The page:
Our planet is constantly changing. The energy that it receives from the sun drives the weather systems across the globe and feeds the plants that keep the oxygen cycle going. The internal processes of plate tectonics and erosion mean that the landscapes are constantly changing too. But now there is an extra factor too, our love of fossil fuels is changing the atmosphere in ways that we cannot fully understand, though the trends are there if you care enough to look. The data on all these changes is immense, so Gaia Vince, editor at Nature, decided the best way to understand the immensity of the changes happening would be to go and see it herself.
Her travels takes her to the rooftop of the world to see artificial glaciers being created, mountains being painted white to increase the albedo and looks at the positive and negative effects of dams. She tracks across deserts, climbs mountains, tiptoes through sewage and walks on one man’s solution to the rising sea levels; floating islands and speaks to the head of a country that is going to disappear under the waves in the next few years.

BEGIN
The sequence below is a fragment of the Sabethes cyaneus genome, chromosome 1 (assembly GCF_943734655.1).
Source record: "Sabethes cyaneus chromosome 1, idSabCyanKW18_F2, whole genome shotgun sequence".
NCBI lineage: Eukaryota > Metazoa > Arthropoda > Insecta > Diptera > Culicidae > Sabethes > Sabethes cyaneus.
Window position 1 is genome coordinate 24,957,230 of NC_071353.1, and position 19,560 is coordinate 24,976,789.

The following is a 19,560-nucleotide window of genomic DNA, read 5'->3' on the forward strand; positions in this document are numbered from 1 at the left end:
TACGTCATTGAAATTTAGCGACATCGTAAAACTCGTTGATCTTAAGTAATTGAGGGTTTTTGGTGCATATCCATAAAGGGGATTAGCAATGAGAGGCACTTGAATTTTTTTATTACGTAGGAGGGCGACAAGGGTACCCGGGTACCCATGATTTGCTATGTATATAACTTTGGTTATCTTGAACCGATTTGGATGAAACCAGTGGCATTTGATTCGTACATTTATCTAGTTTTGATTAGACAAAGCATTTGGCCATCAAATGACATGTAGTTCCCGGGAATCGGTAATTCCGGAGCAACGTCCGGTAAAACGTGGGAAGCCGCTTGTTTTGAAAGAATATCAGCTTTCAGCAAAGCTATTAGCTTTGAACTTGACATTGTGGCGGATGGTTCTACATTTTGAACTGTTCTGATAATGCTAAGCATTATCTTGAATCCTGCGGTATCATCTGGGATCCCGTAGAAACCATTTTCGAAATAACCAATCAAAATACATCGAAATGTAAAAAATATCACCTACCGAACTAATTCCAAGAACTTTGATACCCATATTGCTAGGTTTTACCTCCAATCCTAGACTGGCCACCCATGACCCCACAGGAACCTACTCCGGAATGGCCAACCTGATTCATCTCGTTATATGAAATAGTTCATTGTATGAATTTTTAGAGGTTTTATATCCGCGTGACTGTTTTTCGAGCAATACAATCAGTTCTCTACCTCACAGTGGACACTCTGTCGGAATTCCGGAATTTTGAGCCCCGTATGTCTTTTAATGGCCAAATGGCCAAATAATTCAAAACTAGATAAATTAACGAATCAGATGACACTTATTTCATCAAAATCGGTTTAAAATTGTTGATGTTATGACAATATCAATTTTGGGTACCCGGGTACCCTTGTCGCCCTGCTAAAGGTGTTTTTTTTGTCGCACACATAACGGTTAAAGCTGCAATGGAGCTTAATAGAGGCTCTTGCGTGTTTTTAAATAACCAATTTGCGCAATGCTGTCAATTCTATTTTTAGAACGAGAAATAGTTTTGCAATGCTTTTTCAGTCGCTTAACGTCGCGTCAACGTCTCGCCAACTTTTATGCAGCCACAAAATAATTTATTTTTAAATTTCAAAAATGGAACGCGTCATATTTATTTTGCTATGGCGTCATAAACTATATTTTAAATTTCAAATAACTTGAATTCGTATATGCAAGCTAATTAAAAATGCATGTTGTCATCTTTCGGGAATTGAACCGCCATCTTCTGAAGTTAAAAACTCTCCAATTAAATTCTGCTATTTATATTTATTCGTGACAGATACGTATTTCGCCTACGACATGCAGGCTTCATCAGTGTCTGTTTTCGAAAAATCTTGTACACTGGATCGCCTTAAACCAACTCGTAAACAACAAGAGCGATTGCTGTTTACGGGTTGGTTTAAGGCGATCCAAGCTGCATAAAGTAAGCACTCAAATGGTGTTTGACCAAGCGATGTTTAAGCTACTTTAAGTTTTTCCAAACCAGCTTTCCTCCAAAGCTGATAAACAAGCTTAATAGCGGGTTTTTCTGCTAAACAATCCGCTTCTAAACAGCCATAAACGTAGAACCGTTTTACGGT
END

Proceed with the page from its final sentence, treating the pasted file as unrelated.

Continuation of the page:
It is an interesting book on the way that we have changed the planet so far and the long-term implications for dramatic change. As the world changes in dramatic ways, she sees human ingenuity in solving the problems that are being raised as the climate changes. By going to these places herself and seeing the problems first hand, she gets a better overall view of the state of the globe and thankfully does not hold back with her opinions as to what is happening. Even though it is four years since it was published, it is still a prescient book, but it would be nice to have a revised edition soon. The only downside for me was the epilogue; it was a very speculative and even hopeful vision of our world in 2100, a planet that had changed in so many ways; I can’t imagine that it would be as comfortable as that.